SIM targets shrinking IT workforce in US

Seventy-six million Americans will reach retirement age within the next decade, according to an April 2006 study conducted by Boston-based AMR Research Inc. Couple that with Society for Information Management (SIM) estimates that enrollment in IT-related courses at U.S. colleges and universities is dropping by 40 percent each year, and the likelihood of a national IT labor shortage becomes all too apparent.

At the same time, the U.S. Department of Commerce's Office of Technology estimates that about 2.5 million IT jobs will be created in the U.S. between 2000 and 2010. The American Electronics Association estimates that the number of IT workers stood at 5.6 million at the end of 2006.

To help address an anticipated shortfall in the U.S. IT labor pipeline, SIM this year plans to expand its college IT career programs to high school students.

The professional group for IT executives 18 months ago teamed up with Microsoft Corp. to launch a program called Future Potential in IT in which local CIOs and Microsoft executives make presentations about IT career opportunities to groups of 200 to 400 students at U.S. colleges and universities, said Leo Collins, SIM vice president of advocacy and communities of interest.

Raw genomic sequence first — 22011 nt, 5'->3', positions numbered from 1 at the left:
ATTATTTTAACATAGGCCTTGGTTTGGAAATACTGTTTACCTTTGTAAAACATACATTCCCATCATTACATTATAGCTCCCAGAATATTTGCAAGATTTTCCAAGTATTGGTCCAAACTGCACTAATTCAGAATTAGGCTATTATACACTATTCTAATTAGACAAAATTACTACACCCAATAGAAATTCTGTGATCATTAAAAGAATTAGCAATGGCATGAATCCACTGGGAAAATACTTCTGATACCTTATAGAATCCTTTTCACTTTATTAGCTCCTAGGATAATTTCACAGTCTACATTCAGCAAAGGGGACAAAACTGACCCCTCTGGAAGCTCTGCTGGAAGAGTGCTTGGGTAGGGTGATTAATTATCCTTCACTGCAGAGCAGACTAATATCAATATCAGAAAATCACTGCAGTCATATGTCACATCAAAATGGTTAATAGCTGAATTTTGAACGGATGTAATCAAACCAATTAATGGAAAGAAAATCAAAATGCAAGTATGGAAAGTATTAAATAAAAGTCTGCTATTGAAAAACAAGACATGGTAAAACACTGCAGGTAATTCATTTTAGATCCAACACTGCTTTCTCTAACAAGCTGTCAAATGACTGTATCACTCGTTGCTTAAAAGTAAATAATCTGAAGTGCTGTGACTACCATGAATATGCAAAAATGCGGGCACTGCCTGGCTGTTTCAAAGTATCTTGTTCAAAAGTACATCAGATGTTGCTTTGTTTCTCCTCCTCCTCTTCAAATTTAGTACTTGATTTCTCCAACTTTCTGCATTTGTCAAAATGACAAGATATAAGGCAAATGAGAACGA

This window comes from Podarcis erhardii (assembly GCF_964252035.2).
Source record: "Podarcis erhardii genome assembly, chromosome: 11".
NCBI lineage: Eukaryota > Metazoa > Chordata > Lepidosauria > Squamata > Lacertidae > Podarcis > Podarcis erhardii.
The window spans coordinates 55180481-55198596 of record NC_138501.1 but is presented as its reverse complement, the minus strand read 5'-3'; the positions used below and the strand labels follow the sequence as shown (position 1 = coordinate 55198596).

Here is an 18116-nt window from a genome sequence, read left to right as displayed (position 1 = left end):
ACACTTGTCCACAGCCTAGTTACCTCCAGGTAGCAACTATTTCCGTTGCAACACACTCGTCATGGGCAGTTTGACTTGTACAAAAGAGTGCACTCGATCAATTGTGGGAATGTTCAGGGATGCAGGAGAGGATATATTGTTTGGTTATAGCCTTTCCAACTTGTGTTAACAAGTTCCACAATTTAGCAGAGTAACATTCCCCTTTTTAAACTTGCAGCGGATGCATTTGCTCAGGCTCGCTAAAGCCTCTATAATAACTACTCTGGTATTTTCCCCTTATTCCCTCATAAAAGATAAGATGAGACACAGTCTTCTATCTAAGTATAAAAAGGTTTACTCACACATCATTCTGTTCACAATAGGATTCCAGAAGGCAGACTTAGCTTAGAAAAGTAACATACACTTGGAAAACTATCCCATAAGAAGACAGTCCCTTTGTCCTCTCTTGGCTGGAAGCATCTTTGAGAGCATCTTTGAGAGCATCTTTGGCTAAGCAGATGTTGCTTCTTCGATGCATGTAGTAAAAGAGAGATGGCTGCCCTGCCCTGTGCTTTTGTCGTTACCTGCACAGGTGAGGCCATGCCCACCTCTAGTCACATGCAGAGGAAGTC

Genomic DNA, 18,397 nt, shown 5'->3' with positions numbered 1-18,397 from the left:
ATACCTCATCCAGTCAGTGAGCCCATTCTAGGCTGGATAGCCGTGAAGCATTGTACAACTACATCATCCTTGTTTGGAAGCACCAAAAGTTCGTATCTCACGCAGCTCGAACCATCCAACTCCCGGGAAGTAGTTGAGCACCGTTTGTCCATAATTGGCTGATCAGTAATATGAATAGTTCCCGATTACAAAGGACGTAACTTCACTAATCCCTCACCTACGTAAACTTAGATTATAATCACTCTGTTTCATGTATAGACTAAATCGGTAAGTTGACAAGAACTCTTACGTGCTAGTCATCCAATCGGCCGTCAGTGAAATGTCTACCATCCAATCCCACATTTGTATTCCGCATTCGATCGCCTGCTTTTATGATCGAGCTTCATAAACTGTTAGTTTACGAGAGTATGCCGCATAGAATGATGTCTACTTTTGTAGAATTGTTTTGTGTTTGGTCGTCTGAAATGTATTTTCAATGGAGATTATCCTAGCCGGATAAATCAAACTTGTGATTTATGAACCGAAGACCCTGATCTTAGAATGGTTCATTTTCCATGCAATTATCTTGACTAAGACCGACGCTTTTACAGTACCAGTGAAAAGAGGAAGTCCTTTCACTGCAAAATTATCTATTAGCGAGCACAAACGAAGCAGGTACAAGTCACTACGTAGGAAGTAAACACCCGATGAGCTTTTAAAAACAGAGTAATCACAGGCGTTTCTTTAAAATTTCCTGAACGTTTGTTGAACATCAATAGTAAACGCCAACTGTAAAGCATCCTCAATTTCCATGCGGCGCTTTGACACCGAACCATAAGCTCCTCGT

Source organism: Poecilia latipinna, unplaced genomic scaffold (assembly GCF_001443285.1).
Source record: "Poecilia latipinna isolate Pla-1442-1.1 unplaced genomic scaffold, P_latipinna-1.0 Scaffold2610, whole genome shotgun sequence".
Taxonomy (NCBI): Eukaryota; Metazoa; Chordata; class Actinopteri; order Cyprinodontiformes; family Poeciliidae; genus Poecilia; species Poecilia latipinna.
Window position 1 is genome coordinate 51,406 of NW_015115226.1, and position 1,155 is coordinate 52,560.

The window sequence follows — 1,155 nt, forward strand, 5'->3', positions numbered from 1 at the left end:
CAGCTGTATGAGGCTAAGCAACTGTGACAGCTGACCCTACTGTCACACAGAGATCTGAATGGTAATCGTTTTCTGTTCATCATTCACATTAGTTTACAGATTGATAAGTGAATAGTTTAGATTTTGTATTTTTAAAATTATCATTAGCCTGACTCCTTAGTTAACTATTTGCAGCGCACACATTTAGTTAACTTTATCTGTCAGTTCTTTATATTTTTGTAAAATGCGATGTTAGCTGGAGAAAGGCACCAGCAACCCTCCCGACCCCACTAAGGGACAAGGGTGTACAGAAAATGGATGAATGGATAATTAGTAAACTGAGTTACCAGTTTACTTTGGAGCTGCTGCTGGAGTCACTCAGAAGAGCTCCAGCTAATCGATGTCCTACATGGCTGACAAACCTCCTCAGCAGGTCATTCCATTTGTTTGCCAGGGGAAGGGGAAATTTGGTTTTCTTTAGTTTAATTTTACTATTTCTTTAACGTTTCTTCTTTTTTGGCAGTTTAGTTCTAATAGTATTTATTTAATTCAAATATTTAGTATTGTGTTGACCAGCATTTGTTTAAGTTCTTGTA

The presentations are targeted at both technical and nontechnical majors, said Collins, who is also CIO at Lion's Gate Entertainment Corp. in Santa Monica, Calif. "We're appealing to people who will be future IT leaders," including students who are developing business experience and soft skills, added James Noble, president of SIM International and group vice president and CIO at Altria Group Inc. in New York. The presentations are also webcast by participating schools for students unable to attend live meetings, he said.

Noble said that SIM is planning to organize programs at a dozen presentations at colleges and universities around the U.S. this year.